Is that why the club scene is missing? She goes out and then it’s the next day and we kind of assume she went out clubbing.
HW: Yeah. Because of the modest budget of the film we had so many constraints to work out, and that was one of them.
Tell me a little bit about that, what were the major hurdles for you?
HW: The biggest one was that we used natural light, which is a crazy decision, but one that wasn’t actually influenced by the budget. It was always my intention to use natural light, but as we had to pick a period in the year that would fit with Lauren’s schooling, and also to get cast and crew in general when they’re affordable, we ended up filming in January, which is a time with very little light. There wasn’t really much time to rehearse either, we had about six days before we started filming.
Then, we had this amazing location that me and my DP had gone out trawling this landscape for, and six days before shooting the local council pulled our location. We’d told them that it was a rom-com, and they got wind of the script, and because of the elements of teenage grooming and sexuality and because there was a gun involved, they denied us a bunch of locations. So the DP and I, we were literally up at 4 in the morning trying to source locations. Sometimes actually while we were finishing a shoot, we were off trying to find the next location. Because it was a small crew, and we were quite intimate and low key, we were able to turn up, shoot, and move on to the next one really quickly.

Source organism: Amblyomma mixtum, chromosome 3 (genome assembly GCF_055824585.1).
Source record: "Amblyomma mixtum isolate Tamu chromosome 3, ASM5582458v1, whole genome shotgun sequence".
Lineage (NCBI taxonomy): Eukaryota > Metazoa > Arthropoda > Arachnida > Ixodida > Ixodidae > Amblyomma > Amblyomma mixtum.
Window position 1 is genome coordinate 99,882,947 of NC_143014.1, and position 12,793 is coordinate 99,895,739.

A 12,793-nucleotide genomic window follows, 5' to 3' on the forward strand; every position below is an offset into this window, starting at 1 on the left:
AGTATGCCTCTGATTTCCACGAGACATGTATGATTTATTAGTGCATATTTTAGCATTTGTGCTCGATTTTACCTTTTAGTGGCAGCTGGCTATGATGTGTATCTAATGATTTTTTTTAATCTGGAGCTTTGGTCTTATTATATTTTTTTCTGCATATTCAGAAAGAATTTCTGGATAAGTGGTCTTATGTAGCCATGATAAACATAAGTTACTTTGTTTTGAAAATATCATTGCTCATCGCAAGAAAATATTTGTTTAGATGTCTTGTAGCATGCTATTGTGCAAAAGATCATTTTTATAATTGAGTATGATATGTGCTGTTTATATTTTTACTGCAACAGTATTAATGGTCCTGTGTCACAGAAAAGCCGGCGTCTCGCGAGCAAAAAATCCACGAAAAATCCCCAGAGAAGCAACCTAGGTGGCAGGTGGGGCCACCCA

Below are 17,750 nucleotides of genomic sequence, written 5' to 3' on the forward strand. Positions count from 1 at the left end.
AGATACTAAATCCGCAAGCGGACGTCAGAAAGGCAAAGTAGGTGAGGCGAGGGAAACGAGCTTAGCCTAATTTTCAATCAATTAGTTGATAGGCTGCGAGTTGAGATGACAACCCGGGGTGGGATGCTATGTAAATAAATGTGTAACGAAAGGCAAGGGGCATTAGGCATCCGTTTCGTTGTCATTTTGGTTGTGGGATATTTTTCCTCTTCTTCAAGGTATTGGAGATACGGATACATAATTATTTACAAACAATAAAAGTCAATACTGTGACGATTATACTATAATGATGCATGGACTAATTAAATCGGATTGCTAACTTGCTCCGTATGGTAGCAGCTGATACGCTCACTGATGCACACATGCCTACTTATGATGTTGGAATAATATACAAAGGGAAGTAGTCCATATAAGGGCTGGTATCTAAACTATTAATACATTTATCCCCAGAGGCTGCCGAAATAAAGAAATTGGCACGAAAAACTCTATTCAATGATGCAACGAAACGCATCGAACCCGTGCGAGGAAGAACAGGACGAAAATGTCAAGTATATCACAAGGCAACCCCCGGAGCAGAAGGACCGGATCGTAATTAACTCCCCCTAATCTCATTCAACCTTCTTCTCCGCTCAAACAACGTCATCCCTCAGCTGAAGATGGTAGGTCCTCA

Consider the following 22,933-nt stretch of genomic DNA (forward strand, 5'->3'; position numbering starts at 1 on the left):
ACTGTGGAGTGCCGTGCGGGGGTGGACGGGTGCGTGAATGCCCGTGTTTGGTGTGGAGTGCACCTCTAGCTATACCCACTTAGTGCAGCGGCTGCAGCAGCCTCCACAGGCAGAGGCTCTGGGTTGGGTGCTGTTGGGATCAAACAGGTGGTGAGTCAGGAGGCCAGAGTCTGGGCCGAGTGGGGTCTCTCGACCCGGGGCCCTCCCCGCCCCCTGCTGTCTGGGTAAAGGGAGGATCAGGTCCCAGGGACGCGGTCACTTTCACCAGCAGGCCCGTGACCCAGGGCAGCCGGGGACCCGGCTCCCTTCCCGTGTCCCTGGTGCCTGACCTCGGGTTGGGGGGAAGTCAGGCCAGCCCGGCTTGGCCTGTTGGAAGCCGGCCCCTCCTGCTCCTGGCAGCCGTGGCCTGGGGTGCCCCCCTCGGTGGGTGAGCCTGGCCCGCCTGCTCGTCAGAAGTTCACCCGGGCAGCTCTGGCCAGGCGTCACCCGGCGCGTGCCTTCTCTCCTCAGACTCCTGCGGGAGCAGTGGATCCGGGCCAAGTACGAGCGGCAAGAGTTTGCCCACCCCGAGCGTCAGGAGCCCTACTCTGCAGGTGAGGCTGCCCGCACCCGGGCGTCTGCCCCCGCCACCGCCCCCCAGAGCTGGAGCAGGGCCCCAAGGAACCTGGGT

There were a couple of hairy moments, as well. Once we got chased off by drug dealers, and they were really scary, they rounded up on us with dogs… The DP was propositioned once, and lured towards one of the flats by some quite scary sex workers, and then one evening we were looking for a location, and the DP had found this amazing, cinematic block of flats in the middle of nowhere – we didn’t even know this place existed, it looked abandoned – and it was really well lit, so we brought the crew down there. It was a scene where Mikey is driving Shelly and Jerome home, and they stop by this block of flats and Mikey says “you could have one of those, I’m doing them all up”. So we’re filming in the rain, and we’re descended on by an armed police response unit, who said “we have to get you out of the area very quickly, you’ve come into a no-go area”… So there’s a lot of exciting incidents that happened while shooting.